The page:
Herron said the city of Wheeling has made moves to increase energy efficiency and to reduce spending.

“We just finished a fairly significant energy project during which we converted almost every traffic light in the city to LED,” Herron explained. “We re-lit the arena with new lighting. We put energy-efficient furnaces in our fire stations. There are new garage doors that are insulated.

“We have done several things to reduce the amount of energy that we use,” the city manager added. “And we are investigating what options we do have at this time so we can change the direction as far as recycling is considered.”

5 Responses

  1. Margie

    I must admit I was a bit embarrassed on Thanksgiving when several of my out-of-town guests asked for my recycling containers to discard their bottles and cans, and I had none. That is my own fault; I should take the time to sort my trash into separate containers, but as others have commented, it’s not an easy process in Wheeling. When I lived in Germany, we had five separate containers in our house, each color-coded: yellow for cans and plastic (which were combined), blue for paper, brown for compost, gray for non-recyclable trash (the smallest of the containers), and we used green containers for glass. The city picked up our plastics, papers, cans, trash, and compost, and every neighborhood had centrally located recycle containers for glass. Not only was it easy to recycle, it also felt great to know one was making a positive impact on the environment. The following article goes into great detail about Germany’s recycling program, which includes battery drop-off boxes and regular large item pick-ups (like furniture)

  2. sarahkoegler

    Amen, Woodsmom! I was flabbergasted when I moved here 8 years ago that recycling was so under appreciated and – frankly- frowned upon with skepticism and doubt. We are SO behind the times here. It’s not about whether you are “left or right”, “environmental or pro-business” (a ridiculous and made-up dichotomy anyway) – this is about presenting ourselves as a modern, forward thinking city for families and businesses that consider relocating here. I think we should be doing all we an to support a business like Scrappy Pappy’s – the city has run out of time to improve this as far as I’m concerned. Great story, thank you!

    • Steve Novotney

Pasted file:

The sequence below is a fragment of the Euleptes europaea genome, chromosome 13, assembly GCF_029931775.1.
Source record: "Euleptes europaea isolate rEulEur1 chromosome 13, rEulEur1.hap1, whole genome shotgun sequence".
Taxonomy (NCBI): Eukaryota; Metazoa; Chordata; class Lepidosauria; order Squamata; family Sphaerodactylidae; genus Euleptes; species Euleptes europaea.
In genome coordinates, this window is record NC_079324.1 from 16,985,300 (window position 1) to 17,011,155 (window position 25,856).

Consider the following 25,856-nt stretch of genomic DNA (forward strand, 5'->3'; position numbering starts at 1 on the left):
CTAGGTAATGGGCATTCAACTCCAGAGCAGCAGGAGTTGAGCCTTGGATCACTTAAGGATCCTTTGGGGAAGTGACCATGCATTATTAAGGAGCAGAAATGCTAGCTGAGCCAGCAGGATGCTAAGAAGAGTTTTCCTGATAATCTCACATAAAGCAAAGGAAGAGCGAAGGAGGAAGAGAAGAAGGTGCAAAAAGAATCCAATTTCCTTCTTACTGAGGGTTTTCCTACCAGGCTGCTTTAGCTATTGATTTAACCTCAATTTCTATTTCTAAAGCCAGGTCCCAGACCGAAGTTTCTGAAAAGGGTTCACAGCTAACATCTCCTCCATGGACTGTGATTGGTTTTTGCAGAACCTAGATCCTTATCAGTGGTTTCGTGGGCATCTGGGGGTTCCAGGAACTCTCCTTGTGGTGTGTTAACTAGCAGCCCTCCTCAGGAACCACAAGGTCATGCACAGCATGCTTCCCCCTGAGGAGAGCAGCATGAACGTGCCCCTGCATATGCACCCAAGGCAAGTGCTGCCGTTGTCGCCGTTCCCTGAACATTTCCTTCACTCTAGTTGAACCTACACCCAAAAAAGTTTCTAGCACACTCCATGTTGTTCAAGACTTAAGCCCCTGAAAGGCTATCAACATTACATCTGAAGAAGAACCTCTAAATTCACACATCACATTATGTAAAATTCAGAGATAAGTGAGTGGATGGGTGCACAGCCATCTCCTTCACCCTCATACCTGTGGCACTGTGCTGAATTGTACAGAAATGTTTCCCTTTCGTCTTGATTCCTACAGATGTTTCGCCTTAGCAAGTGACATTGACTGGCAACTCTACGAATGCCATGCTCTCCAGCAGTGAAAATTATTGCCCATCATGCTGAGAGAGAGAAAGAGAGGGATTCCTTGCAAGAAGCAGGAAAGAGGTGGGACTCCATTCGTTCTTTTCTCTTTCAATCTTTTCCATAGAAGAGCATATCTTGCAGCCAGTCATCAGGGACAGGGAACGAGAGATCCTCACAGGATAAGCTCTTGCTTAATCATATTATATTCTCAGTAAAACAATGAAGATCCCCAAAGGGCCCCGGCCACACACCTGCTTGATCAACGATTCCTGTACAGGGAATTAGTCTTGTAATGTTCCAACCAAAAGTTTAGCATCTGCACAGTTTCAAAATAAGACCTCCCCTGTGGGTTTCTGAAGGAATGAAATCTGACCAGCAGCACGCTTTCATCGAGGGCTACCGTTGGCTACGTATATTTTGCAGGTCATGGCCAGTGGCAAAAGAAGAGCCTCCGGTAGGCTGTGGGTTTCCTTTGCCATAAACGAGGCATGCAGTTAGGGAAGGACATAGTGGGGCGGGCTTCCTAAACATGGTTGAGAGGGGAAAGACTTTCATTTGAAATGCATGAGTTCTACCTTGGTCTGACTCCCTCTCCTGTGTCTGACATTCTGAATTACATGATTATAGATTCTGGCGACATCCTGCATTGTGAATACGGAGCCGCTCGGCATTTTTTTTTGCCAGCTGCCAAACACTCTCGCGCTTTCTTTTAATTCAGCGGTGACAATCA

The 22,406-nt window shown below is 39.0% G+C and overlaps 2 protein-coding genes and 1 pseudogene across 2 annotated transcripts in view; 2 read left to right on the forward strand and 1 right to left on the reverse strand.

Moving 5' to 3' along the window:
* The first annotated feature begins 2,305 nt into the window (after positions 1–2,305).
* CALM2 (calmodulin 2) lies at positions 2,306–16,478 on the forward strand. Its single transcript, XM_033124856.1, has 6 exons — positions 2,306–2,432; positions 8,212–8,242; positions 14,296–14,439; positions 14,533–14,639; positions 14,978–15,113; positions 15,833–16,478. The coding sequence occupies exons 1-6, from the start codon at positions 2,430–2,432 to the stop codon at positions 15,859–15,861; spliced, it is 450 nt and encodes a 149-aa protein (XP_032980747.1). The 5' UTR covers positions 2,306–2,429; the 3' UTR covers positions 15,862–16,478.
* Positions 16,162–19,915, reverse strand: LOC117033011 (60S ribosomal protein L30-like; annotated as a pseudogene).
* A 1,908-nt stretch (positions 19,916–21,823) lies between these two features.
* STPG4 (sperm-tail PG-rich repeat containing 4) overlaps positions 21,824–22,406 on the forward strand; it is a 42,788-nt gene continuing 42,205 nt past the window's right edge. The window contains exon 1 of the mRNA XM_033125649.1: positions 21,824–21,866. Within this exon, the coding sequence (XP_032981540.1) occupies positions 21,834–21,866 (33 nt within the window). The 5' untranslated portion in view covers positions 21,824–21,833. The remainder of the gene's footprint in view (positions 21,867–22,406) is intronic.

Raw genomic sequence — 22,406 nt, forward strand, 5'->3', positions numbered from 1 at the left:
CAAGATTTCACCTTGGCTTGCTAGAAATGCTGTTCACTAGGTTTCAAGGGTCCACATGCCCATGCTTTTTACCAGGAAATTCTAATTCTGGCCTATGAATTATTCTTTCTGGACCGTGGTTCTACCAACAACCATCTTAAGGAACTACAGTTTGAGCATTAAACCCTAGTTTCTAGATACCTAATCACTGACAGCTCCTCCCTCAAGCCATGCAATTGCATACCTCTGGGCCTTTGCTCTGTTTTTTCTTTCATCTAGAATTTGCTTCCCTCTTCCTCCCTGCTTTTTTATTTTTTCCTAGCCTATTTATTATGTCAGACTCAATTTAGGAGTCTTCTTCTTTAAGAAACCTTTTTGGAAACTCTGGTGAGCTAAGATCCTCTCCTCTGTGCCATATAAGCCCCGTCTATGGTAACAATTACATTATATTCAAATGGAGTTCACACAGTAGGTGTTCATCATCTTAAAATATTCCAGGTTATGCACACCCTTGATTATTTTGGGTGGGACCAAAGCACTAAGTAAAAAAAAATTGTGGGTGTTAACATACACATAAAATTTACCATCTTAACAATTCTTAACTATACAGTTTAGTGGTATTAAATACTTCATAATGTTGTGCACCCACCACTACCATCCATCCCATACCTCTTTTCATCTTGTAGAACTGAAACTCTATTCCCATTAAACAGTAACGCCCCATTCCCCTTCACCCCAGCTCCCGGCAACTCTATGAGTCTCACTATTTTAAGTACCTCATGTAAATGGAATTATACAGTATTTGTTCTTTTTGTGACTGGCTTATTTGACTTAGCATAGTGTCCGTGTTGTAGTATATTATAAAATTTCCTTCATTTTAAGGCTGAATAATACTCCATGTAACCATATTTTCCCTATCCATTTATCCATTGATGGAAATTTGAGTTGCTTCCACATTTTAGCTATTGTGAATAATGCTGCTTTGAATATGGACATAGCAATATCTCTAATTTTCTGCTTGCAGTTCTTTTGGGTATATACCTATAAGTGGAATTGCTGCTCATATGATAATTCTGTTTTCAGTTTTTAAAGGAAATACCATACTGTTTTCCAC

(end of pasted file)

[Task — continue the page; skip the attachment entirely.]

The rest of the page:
This story represents the beginning of Weelunk’s coverage on this issue. I plan to continue researching everything about this so we can help usher in full-blown recycling here in the city of Wheeling.

  3. woodsmom

    Ohio County recycles more materials than the City. Why?
    Wheeling, the city where former glass companies made incredible things (Hobbs, Brockunier & Co., Fostoria, North Wheeling Glass Works, and many others), does not recycle glass. Why?
    “Numbers are not what they should be…” Why?
    Each question has a relatively easy answer, and I don’t believe for a second that “there’s not a market for recyclables” is an appropriate one. This isn’t 1984. Why in 2014 do so many people skip curbside recycling here? It’s not that Wheelingites don’t believe in the program. For me, it’s a pain to sort our recycling and drive part to another state, up the hill or to St.Mikes, and then leave the paltry rest for the city to pick up every other week, and remember which week is the right week. We are recycling, albeit on our own. If the City began curbside, I’ll bet they’d see an instant, marked jump in those numbers, even if it included a higher fee to the City for pickup. What’s the cost of your time to sort items and then drive them all around to recycle them? To me, it’s worth a few extra bucks a month for the City, or a contractor working for the City, to pick them up AND get them to companies that truly recycle the materials. I’m pretty new here, but I heard that story….
    Recycling is something the residents can DO. We can’t help the energy efficiency of City Hall or the HVAC efficiency of the Fire Station, but we CAN do our part by recycling. (Well done on the LEDs and HE furnaces, by the way)
    Help us out here. We can do this, Wheeling.